Order Code RS21777
Updated September 2, 2005
CRS Report for Congress
Received through the CRS Web
Alabama Emergency Management and
Homeland Security Statutory
Specialist, American National Government
Government and Finance Division
L. Cheryl Runyon and Kae Warnock
Government and Finance Division
Alabama has two statutes that address emergencies and disasters — the Alabama
Emergency Management Act of 1955 (EMA) and the Alabama Homeland Security Act
of 2003 (HSA). The EMA includes authorities to ensure that preparations are made to
manage disasters or emergencies and to assist and encourage emergency management
and emergency preparedness activities by making grants to political subdivisions for that
purpose. The HSA established a Department of Homeland Security and other entities
to coordinate and undertake state preparedness, planning, and response activities. A
third statute, the Emergency Interim Succession Act, provides for the succession of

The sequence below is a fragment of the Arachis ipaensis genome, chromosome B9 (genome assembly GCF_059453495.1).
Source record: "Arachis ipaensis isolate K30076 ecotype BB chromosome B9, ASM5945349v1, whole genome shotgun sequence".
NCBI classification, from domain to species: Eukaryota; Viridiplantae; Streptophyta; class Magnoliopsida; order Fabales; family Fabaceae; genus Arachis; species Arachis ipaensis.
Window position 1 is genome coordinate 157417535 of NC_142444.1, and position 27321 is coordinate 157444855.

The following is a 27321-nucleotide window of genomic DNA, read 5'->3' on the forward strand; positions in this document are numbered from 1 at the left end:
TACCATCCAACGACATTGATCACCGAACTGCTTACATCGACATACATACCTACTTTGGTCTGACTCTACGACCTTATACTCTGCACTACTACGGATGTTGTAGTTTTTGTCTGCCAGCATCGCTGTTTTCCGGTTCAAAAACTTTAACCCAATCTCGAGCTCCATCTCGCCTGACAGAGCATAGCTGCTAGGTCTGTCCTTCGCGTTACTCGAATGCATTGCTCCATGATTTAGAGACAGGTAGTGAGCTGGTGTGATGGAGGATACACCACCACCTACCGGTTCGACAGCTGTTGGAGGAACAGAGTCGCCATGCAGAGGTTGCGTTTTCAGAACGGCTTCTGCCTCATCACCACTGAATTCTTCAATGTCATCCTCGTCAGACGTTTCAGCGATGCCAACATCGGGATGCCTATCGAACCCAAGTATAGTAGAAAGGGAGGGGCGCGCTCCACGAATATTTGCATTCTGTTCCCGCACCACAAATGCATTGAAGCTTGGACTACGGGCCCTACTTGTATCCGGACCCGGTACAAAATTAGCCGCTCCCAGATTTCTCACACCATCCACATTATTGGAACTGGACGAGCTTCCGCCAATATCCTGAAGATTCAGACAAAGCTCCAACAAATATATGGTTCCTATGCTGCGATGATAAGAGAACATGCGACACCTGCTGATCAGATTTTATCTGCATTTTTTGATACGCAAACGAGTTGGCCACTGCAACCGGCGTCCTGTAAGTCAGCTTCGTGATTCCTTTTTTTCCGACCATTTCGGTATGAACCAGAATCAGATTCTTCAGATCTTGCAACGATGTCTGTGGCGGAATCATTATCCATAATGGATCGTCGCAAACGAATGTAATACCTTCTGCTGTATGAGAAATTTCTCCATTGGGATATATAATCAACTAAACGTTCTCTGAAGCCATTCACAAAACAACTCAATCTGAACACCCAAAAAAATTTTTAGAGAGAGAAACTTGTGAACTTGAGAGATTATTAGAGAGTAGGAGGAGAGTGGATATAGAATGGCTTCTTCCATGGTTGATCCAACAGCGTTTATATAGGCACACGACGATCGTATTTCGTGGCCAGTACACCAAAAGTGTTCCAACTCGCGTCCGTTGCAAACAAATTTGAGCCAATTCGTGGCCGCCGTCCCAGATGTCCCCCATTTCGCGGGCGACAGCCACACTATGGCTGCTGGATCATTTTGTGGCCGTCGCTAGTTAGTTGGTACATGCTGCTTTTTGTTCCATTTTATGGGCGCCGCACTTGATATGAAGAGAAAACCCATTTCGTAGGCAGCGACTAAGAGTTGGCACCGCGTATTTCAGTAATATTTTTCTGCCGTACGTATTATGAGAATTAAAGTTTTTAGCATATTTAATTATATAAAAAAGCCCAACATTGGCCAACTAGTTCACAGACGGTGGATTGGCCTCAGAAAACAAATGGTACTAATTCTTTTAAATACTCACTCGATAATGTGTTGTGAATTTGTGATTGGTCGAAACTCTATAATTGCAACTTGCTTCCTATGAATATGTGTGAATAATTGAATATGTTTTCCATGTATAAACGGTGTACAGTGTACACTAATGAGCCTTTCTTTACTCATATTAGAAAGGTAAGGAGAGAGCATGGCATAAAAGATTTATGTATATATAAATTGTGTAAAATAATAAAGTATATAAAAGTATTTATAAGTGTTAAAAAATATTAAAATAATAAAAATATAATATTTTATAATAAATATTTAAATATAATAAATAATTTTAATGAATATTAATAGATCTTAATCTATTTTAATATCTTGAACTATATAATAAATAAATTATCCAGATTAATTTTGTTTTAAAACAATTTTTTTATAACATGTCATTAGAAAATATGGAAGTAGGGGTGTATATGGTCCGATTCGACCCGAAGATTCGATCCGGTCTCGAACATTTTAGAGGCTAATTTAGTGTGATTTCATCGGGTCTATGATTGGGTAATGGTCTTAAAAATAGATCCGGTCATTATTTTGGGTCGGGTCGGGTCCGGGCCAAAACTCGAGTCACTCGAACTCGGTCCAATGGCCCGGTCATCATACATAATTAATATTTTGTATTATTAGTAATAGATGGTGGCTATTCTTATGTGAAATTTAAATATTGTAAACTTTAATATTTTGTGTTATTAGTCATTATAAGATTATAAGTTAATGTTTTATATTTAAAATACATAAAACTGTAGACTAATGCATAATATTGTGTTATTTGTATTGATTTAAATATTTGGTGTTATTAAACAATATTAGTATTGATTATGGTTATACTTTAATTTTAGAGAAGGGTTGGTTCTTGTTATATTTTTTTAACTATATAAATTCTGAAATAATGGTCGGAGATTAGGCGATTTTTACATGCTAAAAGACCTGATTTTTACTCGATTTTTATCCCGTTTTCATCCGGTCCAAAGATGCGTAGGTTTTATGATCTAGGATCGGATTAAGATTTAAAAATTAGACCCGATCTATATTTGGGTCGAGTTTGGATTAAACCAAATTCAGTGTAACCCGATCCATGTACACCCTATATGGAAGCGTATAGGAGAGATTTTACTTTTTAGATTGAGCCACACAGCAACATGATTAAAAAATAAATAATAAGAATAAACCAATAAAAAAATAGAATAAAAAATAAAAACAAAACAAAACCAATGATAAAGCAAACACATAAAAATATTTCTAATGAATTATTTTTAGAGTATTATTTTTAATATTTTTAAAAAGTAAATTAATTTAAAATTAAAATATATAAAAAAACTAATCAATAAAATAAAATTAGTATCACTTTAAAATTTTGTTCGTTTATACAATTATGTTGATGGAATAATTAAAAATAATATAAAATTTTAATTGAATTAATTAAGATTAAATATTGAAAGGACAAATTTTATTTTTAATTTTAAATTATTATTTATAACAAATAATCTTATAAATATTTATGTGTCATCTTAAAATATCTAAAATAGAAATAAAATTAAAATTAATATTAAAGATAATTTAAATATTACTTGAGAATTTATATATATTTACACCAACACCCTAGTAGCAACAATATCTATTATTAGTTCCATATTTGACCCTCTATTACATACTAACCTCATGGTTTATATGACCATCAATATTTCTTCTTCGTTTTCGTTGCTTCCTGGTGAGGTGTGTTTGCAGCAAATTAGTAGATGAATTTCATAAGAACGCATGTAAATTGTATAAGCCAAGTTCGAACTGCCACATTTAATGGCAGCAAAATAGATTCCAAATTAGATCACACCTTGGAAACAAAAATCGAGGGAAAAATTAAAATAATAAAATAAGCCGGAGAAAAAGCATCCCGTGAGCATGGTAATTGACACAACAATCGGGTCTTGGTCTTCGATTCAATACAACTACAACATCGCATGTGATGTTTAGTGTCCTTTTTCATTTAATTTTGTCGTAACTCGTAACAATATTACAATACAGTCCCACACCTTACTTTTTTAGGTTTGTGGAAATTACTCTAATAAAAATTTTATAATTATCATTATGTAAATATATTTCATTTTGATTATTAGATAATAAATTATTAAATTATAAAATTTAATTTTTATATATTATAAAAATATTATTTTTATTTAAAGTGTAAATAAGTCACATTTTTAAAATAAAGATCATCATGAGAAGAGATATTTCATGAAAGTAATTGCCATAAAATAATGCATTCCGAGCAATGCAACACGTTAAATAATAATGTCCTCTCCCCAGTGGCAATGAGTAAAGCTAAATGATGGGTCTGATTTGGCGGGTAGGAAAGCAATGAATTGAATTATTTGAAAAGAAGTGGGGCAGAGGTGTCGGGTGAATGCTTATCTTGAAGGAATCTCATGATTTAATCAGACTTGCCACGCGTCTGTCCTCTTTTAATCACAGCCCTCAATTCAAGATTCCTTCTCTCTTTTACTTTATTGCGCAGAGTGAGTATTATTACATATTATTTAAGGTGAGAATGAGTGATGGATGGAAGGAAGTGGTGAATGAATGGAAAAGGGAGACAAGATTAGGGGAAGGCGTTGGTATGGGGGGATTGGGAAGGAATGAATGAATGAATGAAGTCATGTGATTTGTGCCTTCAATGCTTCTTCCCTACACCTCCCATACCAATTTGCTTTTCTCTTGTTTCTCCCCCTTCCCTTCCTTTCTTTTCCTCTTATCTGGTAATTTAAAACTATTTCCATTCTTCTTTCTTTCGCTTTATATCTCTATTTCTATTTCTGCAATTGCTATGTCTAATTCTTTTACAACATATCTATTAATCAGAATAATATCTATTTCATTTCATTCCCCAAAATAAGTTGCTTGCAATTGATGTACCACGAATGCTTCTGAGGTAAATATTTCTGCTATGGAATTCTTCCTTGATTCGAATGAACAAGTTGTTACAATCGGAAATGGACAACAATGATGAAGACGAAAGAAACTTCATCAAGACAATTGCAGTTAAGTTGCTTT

powers for legislators and officers of political subdivisions in emergencies. Assistance
is provided to victims through an extensive mutual aid program and federal aid.
This report is one of a series that profiles the emergency management and
homeland security statutory authorities of the 50 states, the District of Columbia, the
Commonwealth of the Northern Mariana Islands, the Commonwealth of Puerto Rico,
and three territories (American Samoa, Guam, and the U.S. Virgin Islands). Each
profile identifies the more significant elements of state statutes, generally as codified.
Congressional readers may wish to conduct further searches for related provisions using
the Internet link presented in the last section of this report. The National Conference of
State Legislatures provided primary research assistance in the development of these
profiles under contract to the Congressional Research Service (CRS). Summary
information on all of the profiles is presented in CRS Report RL32287. This report will
be updated as developments warrant.
Congressional Research Service ˜ The Library of Congress
Entities with Key Responsibilities
Governor: As commander and chief, the governor has power in case of war,
invasions, insurrection, riot, tumult, breach of peace, natural disaster or imminent danger
to call “all or any portion or class of the armed forces of the state” into active military